Here I reflect on my passion and enthusiasm for the Divine Book. Its clear teachings to the challenging passages. This four-part essay will be part of my forthcoming book ‘Why we read the Quran’.
What’s in it for me?
A simple answer to the question of ‘why I read the Quran’ is because I must. This can be restated “What’s in it for me?” Everything, it’s beneficial, I need the Quran for my self-improvement, but more importantly to connect with my caring Lord, worship and remember Him, thank Him and adore His creativity. It’s the path to a flourishing, happy life here and in the Hereafter.
We read books to broaden our understanding and knowledge of the world around us, and how people experience different walks of life. We read to understand the mind of the author and explore their thoughts and feelings. Sometimes we just read, we read for pleasure as we let our imagination loose and wander the author’s world. Amazingly reading transports us into another world so that we can learn from the writer, to download their knowledge, experience and perspective. Now, we learn about a world that is outside of our own experience, we discover amazing new gems.
Experiential, Emotional & Theological reading of the Quran
The pleasure of reading the Quran is all these things mentioned above and much more. You can freely travel into space with angel Jibreel, across the earth with Prophet Ibrahim, through deserts, forests and down the valleys of Makkah, march with Zulqarnain’s army from the East to West, fly across the vast spans of earth in a few moments with Prophet Suleiman.
The Makkan Surahs can transport you to the future, the awesome Day of Judgement, Allah’s court. Imagine the Divine judgement in full swing. Here billions of humans standing in anticipation, bare, stripped of their worldly titles and garments. Some wallowing in their sweat, others standing under the Divine throne watching the spectacle. Look, there are rows upon rows of angels, with two, four, six and even more wings. What a space. A strange kind of weighing scale stands in the centre of the court, it’s weighing something… I can go on and on imagining the gathering, the assembly, the like of which no one has ever seen.
I can go beyond that into paradise and get glimpses of the beautiful residents of paradise, I can see the waiters, fresh and young, the servants pouring exotic drinks into crystal cups for the honourable residents. Straight ahead is the bridge, and lying beneath is hell.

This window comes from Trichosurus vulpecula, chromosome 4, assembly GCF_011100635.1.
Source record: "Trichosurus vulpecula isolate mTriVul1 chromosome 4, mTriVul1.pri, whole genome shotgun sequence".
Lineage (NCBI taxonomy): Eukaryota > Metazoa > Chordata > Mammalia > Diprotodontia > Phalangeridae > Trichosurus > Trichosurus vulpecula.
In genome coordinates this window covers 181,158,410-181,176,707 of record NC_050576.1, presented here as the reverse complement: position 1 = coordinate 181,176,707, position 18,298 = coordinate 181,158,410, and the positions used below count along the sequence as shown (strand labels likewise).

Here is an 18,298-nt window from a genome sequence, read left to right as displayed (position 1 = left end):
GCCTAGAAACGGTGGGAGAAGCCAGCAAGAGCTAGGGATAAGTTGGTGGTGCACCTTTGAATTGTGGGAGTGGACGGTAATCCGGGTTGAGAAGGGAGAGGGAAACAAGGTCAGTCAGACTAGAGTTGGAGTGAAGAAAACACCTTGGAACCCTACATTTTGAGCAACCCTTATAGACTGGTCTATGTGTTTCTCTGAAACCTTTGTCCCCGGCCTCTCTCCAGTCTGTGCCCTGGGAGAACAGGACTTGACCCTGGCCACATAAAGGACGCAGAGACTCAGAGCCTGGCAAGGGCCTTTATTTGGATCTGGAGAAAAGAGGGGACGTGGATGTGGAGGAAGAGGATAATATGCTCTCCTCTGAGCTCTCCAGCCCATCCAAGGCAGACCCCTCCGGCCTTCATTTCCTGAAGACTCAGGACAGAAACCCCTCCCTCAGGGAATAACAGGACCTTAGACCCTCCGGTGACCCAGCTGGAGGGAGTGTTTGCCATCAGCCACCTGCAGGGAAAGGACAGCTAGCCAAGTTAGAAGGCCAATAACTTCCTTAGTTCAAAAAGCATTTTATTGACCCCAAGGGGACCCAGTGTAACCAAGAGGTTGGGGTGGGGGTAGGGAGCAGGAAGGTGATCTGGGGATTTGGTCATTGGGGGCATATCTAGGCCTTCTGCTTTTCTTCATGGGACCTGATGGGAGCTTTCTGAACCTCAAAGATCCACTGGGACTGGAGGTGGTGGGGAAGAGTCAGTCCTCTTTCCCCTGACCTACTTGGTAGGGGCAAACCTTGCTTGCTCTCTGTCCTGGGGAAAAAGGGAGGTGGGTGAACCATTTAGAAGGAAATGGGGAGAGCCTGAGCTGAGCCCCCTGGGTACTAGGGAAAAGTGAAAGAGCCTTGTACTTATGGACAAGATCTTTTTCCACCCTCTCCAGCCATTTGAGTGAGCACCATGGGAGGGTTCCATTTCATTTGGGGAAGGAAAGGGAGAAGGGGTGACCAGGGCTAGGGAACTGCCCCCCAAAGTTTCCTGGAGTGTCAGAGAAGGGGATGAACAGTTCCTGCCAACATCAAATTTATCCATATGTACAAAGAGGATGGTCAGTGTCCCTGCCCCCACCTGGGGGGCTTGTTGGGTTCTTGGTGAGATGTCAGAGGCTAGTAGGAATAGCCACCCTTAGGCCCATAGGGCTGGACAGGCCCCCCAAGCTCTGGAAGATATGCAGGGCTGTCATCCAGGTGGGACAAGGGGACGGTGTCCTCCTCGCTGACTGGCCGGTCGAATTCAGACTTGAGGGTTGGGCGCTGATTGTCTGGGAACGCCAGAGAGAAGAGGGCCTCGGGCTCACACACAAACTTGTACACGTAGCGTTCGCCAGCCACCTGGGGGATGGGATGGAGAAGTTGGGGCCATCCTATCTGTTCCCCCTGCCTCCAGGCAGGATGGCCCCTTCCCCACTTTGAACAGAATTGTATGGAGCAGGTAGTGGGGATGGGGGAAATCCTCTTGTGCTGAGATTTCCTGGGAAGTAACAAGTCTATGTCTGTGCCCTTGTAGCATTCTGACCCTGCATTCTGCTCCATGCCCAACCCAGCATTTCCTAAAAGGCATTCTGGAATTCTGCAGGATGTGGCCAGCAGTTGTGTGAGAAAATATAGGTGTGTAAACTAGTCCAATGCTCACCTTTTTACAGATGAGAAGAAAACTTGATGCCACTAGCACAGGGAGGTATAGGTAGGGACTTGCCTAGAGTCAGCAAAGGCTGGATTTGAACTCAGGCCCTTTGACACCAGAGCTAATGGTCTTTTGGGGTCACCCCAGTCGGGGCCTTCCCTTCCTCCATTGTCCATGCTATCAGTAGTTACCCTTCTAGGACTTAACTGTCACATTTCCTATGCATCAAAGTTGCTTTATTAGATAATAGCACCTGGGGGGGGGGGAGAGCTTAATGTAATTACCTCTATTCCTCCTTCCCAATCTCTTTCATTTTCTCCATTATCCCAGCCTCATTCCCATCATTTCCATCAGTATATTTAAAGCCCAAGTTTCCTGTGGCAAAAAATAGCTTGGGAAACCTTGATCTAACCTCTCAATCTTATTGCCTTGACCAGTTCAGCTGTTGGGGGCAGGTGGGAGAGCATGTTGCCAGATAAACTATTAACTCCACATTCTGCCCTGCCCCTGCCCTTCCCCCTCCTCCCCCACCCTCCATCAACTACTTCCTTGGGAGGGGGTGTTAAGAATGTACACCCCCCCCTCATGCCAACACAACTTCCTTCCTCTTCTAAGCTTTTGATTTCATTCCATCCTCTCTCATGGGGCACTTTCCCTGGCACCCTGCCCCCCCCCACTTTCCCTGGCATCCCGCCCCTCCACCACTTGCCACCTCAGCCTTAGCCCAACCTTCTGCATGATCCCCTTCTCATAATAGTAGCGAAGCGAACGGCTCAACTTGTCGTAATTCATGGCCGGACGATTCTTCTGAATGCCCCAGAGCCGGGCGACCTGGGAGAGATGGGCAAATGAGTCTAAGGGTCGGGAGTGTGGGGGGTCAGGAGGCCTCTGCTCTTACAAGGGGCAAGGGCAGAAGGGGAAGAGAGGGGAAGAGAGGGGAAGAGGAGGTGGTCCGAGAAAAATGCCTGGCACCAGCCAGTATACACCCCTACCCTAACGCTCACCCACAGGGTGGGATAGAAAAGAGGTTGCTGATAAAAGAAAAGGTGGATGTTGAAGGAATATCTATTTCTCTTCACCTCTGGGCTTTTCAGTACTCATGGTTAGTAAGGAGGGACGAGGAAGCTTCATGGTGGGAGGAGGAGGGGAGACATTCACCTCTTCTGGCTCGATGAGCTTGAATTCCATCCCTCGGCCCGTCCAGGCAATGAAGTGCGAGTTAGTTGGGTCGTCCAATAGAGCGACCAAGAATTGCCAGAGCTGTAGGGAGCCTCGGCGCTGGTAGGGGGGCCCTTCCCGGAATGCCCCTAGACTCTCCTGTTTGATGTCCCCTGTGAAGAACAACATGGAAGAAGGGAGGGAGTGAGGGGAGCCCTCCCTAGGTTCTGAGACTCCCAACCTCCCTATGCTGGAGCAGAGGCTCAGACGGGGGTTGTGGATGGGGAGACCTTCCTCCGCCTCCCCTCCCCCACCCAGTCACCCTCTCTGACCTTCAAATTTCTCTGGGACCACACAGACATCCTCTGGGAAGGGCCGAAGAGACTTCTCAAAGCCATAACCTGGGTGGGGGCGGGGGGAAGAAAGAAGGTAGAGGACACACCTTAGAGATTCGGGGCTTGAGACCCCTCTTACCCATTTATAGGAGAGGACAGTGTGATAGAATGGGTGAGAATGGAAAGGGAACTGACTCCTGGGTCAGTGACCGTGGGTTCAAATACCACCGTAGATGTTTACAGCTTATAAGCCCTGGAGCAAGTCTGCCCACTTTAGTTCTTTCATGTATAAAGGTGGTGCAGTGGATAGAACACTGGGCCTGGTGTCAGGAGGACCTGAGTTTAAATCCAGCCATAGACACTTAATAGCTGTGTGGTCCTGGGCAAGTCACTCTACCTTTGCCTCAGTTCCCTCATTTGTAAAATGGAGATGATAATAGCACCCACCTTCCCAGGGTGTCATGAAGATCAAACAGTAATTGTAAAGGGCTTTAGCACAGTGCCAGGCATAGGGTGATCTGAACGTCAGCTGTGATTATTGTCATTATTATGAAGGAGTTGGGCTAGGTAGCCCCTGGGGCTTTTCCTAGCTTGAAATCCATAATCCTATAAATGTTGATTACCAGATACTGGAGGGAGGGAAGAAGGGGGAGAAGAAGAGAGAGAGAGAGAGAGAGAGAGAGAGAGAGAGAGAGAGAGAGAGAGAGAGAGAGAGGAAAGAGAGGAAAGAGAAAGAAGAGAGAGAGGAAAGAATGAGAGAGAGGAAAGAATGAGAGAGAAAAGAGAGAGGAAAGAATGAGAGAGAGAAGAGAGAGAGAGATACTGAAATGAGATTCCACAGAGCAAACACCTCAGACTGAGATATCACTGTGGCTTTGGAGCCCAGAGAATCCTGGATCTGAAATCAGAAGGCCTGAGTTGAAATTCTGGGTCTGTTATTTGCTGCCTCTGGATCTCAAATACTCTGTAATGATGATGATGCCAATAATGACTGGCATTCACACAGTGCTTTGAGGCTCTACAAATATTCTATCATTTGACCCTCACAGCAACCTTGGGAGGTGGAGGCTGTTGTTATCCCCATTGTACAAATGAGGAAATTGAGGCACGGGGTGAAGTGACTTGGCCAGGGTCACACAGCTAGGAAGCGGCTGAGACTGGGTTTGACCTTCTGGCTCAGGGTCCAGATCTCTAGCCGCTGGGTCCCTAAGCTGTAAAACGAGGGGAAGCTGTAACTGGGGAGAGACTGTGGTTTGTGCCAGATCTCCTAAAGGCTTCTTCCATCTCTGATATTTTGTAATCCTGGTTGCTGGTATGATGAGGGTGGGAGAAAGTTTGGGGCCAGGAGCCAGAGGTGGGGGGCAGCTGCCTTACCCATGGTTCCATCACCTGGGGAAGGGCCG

So, reading The Majestic Quran turns into travelling without taking a single step. The Quran takes me to the future, what will happen before the last hour etc. It opens new vistas and new worlds, and I am delivered from the narrow confines of my material world into the vastness of Allah’s space.
For example; in Surah Nuh – set on the Eastern shores of the Black Sea, ten thousand years ago – I hear the moving, eloquent and powerful sermon of Noah where he’s admonishing his people, “Seek your Lord’s forgiveness, He is most forgiving. He sends abundant rain for you from the sky and has blessed you with wealth and children and has made for you gardens and rivers. What is the matter with you that you do not believe in the majesty of Allah? He created you in stages. Have you not seen how Allah created the seven heavens layer upon layer? Therein He made the shining moon, and the sun a lamp. Allah produced you from the earth like plants, and then He will return you to it and once again bring you out from it. And Allah made for you the Earth spread out, so that you may be able to travel over its spacious paths” (Nuh: 10-20).
Then we can now go to Mesopotamia to visit Prophet Ibrahim debating with Nimrod the evil king. Ibrahim told him, “My Lord gives life and death”. Nimrod replied, “I give life and death too”. Ibrahim responded, “Allah brings the Sun from the East, so bring it from the West, if you can?” The disbeliever was taken aback. Allah does not guide wicked people” (Baqarah: 258).